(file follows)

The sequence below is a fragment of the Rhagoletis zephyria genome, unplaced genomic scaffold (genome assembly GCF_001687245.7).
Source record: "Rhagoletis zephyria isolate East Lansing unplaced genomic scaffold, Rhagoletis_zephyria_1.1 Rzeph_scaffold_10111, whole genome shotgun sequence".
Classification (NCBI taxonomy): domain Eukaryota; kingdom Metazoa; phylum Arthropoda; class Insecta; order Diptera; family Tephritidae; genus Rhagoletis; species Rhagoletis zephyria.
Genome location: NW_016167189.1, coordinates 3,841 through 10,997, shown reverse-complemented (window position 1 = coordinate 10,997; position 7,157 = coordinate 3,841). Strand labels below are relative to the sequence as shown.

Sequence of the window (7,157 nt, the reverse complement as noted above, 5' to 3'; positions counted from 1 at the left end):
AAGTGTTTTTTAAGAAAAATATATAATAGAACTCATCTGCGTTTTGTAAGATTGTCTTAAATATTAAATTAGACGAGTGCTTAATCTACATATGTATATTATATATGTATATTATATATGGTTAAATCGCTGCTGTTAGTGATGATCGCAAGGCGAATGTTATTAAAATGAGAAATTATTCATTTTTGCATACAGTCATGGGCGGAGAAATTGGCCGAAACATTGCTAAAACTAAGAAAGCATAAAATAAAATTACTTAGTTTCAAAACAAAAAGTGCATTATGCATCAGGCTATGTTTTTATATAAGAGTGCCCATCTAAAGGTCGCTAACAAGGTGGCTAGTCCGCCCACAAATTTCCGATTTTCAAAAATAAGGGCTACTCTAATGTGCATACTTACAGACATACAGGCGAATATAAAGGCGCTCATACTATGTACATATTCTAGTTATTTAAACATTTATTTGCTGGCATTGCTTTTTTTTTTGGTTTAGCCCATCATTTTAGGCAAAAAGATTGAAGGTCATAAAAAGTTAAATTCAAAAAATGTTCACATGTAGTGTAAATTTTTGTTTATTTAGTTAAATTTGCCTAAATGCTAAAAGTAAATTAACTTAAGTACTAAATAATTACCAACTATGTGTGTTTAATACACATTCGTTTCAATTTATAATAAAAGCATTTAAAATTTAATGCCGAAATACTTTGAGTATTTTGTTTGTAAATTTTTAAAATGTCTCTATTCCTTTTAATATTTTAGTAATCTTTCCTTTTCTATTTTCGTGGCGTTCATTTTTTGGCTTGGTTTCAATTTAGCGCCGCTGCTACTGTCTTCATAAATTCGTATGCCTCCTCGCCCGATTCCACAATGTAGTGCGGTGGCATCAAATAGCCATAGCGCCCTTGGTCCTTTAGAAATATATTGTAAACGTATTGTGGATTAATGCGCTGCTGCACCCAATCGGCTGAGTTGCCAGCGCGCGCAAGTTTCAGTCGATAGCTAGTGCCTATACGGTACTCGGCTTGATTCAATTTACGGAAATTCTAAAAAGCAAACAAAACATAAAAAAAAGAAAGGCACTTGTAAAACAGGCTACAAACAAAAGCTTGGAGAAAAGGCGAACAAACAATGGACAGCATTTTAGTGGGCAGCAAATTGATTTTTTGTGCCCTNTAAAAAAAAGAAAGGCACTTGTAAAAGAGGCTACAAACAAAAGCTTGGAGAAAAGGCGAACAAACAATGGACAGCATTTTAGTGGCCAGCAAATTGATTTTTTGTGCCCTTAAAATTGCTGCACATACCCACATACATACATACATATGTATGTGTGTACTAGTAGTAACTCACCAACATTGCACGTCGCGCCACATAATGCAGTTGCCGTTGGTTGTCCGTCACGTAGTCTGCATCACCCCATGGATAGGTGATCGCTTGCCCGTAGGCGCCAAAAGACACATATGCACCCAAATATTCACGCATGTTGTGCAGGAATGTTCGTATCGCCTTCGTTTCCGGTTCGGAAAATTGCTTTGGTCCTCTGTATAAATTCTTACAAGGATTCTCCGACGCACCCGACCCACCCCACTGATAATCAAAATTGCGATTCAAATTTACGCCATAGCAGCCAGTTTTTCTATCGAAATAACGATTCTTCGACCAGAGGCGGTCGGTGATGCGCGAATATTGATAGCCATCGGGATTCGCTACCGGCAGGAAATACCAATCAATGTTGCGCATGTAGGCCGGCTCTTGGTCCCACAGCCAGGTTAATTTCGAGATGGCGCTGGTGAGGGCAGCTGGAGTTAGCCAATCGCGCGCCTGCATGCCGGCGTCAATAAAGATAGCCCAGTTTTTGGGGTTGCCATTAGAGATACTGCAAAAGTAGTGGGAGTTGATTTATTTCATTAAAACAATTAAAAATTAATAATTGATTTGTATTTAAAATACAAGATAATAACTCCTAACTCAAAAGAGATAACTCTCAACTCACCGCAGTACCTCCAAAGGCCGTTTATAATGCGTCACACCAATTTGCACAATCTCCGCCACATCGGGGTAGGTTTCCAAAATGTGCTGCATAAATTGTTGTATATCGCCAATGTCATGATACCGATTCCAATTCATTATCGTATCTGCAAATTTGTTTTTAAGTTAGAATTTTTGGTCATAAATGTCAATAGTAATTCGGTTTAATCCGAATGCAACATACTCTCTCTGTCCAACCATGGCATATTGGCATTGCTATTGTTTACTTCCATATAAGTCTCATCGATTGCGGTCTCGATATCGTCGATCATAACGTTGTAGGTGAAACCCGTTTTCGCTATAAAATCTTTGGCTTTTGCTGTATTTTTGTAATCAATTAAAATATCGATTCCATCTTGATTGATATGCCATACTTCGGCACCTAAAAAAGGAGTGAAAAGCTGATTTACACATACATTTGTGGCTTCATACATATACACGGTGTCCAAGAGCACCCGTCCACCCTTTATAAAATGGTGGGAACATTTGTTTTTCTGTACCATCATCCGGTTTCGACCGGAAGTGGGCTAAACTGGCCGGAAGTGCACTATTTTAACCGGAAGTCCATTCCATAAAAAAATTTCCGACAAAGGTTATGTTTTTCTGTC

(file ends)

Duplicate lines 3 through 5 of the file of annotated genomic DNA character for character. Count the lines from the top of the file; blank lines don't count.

Classification (NCBI taxonomy): domain Eukaryota; kingdom Metazoa; phylum Arthropoda; class Insecta; order Diptera; family Tephritidae; genus Rhagoletis; species Rhagoletis zephyria.
Genome location: NW_016167189.1, coordinates 3,841 through 10,997, shown reverse-complemented (window position 1 = coordinate 10,997; position 7,157 = coordinate 3,841). Strand labels below are relative to the sequence as shown.

Sequence of the window (7,157 nt, the reverse complement as noted above, 5' to 3'; positions counted from 1 at the left end):